Nahezu 2 Millionen Menschen in Deutschland leiden an entzündlich- rheumatischen Erkrankungen, darunter sind 20.000 Kinder. Um die Ursachen für diese Erkrankungen zu verstehen sind Messmethoden notwendig, die krankhafte Veränderungen an Zellen robust aufspüren und erkennbar machen. Solche Untersuchungen werden bislang häufig mit durchflusszytometrischen Methoden durchgeführt, die aber immer als Voraussetzung eine aufwändige Probenaufbereitung und das Anfärben der zu untersuchenden Zellen mit zellspezifischen Molekülen haben. Die dabei benötigten Prozeduren und Reagenzien können unerwünschte Auswirkungen auf die Zellen haben, wie z.B. Aktivierung, Beeinflussung immunphänotypischer Merkmale, Zellpermeabilisierung, Zellverlust oder Apoptose (Greve et al., 2006; Smiljanovic et al., 2012; Westendorf et al., 2014). Desweiteren weisen derzeit verfügbare Durchflusszytometer Einschränkungen im Hinblick auf die Anzahl messbarer Parameter, Messgenauigkeit, Sensitivität, Vergleichbarkeit und Reproduzierbarkeit sowie Stabilität der Messung auf (Giesecke et al., 2017; Wang et al., 2017)
Im Rahmen des Forschungsprojekts „Pulsformbasierte Durchflusszytometrie und Zellsortierung“ sollen beide Punkte durch eine neuartige Analysemethode der pulsformbasierten Durchflusszytometrie adressiert werden. Ziel dieses Projektes ist die Erforschung, ob anhand einer Pulsformanalyse der Streulichtsignale Zellen identifiziert werden können, ob in Kombination mit der konventionellen Durchflusszytometrie eine Qualitätsverbesserung der Daten erreicht werden kann und unter welchen Voraussetzungen eine markerfreie Zellanalyse und Zellsortierung durchführbar ist. Das Forschungsprojekt wird in Kooperation mit der APE Angewandte Physik und Elektronik GmbH durchgeführt und hat eine Laufzeit von 3 Jahren (Beginn 01.10.2018).

Dieses Forschungsprojekt wird im Rahmen des „Programm zur Förderung von Forschung, Innovationen und Technologien (Pro FIT)” gefördert. Die Zuwendung wird aus Mitteln der Europäischen Union (EFRE) und des Landes Berlin kofinanziert (FKZ: 10165404).

EFRE-Logo

Projektbeteiligte:

Toralf Kaiser
Claudia Giesecke-Thiel (MPI molgen)
Conrad von Volkmann (APE)
Kerstin Heinrich
Daniel Kage
Jenny Kirsch

 

Group Leader
    Dr. habil. Hyun-Dong Chang
Continue to
Group Leader
    Dr. habil. Hyun-Dong Chang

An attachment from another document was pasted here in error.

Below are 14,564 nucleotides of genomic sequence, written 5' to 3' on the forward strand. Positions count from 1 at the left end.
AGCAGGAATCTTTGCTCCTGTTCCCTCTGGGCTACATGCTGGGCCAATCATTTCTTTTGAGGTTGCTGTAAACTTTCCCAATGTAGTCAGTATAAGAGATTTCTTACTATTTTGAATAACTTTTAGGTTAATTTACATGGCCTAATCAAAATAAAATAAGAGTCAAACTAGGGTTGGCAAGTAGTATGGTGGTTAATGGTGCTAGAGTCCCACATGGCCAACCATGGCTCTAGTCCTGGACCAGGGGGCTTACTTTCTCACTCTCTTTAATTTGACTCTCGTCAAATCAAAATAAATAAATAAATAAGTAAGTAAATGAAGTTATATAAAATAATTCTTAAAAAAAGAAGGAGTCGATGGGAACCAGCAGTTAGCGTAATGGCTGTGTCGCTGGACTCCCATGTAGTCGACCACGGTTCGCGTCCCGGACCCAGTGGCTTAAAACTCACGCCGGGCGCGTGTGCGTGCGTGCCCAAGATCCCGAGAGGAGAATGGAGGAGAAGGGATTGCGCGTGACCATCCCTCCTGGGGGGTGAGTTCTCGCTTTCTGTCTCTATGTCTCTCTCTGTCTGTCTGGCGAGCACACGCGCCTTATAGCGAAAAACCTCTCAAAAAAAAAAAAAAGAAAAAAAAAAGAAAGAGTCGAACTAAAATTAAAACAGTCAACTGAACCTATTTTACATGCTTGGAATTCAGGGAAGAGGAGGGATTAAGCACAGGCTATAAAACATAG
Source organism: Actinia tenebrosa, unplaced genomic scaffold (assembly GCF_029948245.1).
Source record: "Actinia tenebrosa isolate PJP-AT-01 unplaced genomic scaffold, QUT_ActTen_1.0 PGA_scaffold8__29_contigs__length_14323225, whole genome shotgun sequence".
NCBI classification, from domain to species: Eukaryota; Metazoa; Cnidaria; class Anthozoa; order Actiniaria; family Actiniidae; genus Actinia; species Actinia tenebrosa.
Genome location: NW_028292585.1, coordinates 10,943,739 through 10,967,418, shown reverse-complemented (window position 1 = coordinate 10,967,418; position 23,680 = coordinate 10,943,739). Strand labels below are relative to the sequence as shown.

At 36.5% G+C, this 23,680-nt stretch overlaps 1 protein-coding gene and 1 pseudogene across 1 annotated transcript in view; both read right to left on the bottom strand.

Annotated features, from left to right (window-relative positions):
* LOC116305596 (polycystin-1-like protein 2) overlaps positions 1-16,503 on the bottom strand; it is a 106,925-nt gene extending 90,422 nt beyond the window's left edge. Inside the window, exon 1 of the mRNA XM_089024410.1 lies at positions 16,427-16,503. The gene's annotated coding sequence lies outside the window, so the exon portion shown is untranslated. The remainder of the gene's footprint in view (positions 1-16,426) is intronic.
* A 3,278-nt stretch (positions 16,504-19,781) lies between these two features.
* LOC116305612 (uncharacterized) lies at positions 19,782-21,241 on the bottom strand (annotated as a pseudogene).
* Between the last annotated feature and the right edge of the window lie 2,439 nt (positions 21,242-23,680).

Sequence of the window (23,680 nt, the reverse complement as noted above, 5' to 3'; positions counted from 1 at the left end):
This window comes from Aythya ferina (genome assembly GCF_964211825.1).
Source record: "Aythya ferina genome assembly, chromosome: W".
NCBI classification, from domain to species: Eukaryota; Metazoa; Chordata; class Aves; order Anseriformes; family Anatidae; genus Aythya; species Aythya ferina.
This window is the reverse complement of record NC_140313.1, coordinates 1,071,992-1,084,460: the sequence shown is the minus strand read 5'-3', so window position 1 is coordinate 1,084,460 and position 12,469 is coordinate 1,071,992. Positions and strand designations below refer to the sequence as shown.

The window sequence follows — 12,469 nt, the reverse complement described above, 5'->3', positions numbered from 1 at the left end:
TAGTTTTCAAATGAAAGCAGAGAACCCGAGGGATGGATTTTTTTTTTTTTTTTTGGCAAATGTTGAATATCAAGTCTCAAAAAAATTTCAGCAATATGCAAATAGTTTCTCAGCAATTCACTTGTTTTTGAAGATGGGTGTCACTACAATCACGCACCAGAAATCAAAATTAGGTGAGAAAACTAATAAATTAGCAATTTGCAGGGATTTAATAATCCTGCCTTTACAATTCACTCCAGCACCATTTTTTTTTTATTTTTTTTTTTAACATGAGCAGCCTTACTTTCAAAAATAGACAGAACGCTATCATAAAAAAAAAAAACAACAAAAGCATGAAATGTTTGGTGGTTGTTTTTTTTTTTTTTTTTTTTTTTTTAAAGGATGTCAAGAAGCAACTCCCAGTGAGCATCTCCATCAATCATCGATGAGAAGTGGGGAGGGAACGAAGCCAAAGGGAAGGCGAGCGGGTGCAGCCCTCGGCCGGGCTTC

Continue to Patents
  1. Kaiser, J. Kirsch,
    A. Grützkau,
    Patent number 9958393 :
    ‘Principle component analysis (PCA) – based analysis of discontinuous emission spectra in multi-chromatic flow cytometry’
  2. Kaiser, T. Kolbe, M. Kneissl,
    Patent number: 9498550
    ‘Flow cytometer desinfection module’
  3. Kristen Feher, Toralf Kaiser, Konrad von Volkmann, Sebastian Wolf
    Publication number: 20170322137
    ‘Method and system for characterizing particles using a flow cytometer’

Group Leader
    Dr. habil. Hyun-Dong Chang
Continue to Technical equipment

1 Analyser MACSQuant (3-lasers) bobby_configuration

1 Analyser MACSQuant (3-lasers) MACS Quant Camilla

1 Analyser LSRFortessa (4-lasers)Wayne 6v2b4y3r 17022016

1 Analyser FACS Canto (3-lasers) Canto New

1 Analyser Symphony A5 (5-lasers) Janice 5b8v3r5yg7uv 23022017 1

1 Analyser Attune NxT (4 Laser)

2 Cell Sorter FACS Aria (3-lasers) ARIA Rowlf

1 Cell Sorter FACS Aria II (4-lasers) AriaII Floyd

1 Cell Sorter Influx (5-lasers)

1 Cell Sorter Sony MA900 Konfiguration Sony MA900

Group Leader
    Dr. habil. Hyun-Dong Chang
Continue to Cooperation partners

Max Planck Institute for Infection Biology, Berlin

Technische Universität Berlin

Angewandte Physik und Elektronik GmbH (A•P•E), Berlin

MPI for molecular genetics, Berlin

Group Leader
    Dr. habil. Hyun-Dong Chang
Continue to Selected Publications

Giesecke, K. Feher, K.v. Volkmann, J. Kirsch, A. Radbruch, T. Kaiser, “Determination of background, signal-to-noise and dynamic range of a flow cytometer – a novel practical method for instrument characterization and standardization”, (under review)

Feher, K. von Volkmann, J. Kirsch, A. Radbruch, J. Popien, and T. Kaiser, “Multispectral flow cytometry: The consequences of increased light collection,” Cytometry A, Jun. 2016.